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Open AccessArticle

The New Man and the Sea: Climate Change Perceptions and Sustainable Seafood Preferences of Florida Reef Anglers

Department of Earth and Environment, Florida International University, 11200 S.W. 8th Street, Miami, FL 33199, USA
Academic Editor: Loke Ming Chou
J. Mar. Sci. Eng. 2015, 3(2), 299-328; https://doi.org/10.3390/jmse3020299
Received: 7 April 2015 / Accepted: 15 May 2015 / Published: 28 May 2015
(This article belongs to the Special Issue Climate Change and Coral Reefs Ecosystems)
Florida Reef stakeholders have downplayed the role of anthropogenic climate change while recognizing the reef system’s degradation. With an emphasis on recreational anglers, a survey using contingent valuation methods investigated stakeholders’ attitudes about the Florida Reef, climate change, and willingness to pay for sustainable and local seafood. Angst expressed about acidification and other climate change effects represents a recent shift of opinion. Supermajorities were willing to pay premiums for sustainably harvested and especially local seafood. Regression analysis revealed trust in seafood labels, travel to coral reefs, political orientation, place of birth, and motorboat use as strong, direct predictors of shopping behavior, age and environmental concerns as moderately influential, and income and education as surprisingly poor predictors. Distrust of authority may motivate some stakeholders, but new attitudes about climate change and the high desirability of local seafood offer potential for renewed regional engagement and market-based incentives for sustainability. View Full-Text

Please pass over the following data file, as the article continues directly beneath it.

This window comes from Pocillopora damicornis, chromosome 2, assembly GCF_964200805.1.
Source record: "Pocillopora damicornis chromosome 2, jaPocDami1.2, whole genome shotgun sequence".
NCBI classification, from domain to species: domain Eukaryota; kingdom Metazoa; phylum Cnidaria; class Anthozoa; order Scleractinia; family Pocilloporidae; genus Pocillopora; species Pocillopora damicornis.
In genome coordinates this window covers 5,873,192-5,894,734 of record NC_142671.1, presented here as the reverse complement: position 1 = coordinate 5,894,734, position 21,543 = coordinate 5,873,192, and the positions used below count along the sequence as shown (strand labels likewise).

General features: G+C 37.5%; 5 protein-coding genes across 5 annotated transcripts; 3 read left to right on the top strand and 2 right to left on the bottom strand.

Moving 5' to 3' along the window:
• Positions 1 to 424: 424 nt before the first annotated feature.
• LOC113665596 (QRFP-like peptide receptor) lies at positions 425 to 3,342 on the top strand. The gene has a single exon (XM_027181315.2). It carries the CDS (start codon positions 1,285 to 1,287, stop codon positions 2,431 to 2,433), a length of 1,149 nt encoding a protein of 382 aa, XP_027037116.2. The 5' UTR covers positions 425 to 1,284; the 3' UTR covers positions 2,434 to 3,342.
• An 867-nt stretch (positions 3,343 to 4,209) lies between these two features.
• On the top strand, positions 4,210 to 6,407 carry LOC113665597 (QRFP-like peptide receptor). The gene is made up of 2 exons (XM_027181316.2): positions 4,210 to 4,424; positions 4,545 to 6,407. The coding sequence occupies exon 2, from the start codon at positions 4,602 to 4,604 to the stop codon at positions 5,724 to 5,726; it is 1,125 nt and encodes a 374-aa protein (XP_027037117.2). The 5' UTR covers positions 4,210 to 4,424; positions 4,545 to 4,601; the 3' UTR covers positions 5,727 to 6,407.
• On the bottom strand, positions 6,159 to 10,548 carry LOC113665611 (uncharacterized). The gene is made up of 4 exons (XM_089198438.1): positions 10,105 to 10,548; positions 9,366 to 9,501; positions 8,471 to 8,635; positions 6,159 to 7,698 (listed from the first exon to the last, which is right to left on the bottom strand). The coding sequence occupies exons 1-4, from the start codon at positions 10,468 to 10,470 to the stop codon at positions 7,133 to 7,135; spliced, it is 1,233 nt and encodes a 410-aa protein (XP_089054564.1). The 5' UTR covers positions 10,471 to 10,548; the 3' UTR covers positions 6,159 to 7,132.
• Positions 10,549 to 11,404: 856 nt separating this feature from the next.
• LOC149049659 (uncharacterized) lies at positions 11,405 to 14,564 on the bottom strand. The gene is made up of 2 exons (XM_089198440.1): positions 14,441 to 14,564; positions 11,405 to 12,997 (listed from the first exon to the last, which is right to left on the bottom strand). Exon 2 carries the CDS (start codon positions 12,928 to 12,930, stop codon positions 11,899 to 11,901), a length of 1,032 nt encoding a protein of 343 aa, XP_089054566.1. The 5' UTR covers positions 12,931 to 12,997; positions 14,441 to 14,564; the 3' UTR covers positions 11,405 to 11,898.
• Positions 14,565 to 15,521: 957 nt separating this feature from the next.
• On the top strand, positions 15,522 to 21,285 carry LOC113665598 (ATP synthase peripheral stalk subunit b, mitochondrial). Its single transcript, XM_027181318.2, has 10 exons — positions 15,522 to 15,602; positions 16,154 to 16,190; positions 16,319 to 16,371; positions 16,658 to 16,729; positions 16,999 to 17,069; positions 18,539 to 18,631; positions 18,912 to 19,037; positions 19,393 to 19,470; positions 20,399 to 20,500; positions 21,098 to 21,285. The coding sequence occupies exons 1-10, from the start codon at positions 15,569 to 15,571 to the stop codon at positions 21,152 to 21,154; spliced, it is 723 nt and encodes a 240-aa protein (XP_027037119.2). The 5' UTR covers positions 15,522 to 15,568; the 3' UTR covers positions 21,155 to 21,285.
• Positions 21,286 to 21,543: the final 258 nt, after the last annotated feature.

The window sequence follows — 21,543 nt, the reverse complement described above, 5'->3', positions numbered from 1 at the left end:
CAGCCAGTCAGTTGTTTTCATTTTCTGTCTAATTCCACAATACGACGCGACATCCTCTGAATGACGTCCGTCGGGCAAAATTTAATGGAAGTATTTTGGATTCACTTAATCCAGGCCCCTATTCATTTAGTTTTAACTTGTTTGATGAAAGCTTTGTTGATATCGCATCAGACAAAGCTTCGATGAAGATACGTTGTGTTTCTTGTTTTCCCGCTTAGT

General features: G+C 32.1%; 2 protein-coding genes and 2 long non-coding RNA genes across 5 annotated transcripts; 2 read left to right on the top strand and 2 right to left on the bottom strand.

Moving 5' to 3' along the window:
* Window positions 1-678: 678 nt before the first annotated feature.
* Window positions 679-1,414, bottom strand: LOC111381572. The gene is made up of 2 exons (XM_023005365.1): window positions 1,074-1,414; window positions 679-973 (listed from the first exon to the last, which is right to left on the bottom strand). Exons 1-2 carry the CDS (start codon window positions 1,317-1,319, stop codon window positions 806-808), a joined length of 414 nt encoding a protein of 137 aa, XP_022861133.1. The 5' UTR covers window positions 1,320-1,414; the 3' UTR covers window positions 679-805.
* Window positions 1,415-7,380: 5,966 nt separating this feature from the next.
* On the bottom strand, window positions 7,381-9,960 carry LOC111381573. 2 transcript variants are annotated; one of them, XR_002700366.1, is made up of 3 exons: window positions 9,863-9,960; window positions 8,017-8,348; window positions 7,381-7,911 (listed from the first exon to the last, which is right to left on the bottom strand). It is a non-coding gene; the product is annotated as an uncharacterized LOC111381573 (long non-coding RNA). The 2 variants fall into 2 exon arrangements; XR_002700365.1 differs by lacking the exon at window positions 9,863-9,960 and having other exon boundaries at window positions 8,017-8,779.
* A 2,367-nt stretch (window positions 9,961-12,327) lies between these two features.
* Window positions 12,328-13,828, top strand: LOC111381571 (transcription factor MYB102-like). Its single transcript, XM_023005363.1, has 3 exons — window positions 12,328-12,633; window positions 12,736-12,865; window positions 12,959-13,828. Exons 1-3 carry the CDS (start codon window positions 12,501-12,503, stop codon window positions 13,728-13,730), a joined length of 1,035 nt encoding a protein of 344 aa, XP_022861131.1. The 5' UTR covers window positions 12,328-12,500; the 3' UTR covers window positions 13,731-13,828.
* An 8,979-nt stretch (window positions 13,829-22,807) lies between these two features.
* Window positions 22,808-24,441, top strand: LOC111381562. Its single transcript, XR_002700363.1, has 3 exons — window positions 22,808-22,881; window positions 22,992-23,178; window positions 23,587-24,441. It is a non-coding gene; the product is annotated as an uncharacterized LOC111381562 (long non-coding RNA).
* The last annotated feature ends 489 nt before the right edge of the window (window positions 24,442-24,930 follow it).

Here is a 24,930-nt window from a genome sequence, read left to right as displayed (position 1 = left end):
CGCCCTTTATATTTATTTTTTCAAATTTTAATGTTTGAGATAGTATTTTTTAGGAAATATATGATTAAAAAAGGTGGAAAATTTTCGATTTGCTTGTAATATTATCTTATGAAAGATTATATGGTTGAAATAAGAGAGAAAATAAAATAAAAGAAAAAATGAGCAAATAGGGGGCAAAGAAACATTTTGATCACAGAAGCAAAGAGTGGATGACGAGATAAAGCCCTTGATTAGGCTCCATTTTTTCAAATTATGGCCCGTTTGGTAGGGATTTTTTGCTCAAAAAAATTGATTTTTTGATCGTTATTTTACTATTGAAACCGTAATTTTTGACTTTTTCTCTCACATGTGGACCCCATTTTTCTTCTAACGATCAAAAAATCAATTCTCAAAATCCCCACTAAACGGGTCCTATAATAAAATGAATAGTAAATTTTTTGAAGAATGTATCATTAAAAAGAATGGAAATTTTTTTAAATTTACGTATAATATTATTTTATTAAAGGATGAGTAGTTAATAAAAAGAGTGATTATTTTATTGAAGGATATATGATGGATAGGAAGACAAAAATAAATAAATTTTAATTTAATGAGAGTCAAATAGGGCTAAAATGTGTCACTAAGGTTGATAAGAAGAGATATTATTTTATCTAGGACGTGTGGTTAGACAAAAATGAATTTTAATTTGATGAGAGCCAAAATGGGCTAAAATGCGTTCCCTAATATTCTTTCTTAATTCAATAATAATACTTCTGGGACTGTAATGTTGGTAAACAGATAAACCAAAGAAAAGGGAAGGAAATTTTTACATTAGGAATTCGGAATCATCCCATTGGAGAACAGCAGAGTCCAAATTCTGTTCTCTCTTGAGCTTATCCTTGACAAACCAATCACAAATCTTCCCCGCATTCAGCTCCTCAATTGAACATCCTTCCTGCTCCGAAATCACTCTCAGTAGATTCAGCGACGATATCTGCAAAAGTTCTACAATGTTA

Keywords: anglers; perceptions; climate change; Florida Reef; seafood; willingness to pay anglers; perceptions; climate change; Florida Reef; seafood; willingness to pay
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Harper, J.W. The New Man and the Sea: Climate Change Perceptions and Sustainable Seafood Preferences of Florida Reef Anglers. J. Mar. Sci. Eng. 2015, 3, 299-328.

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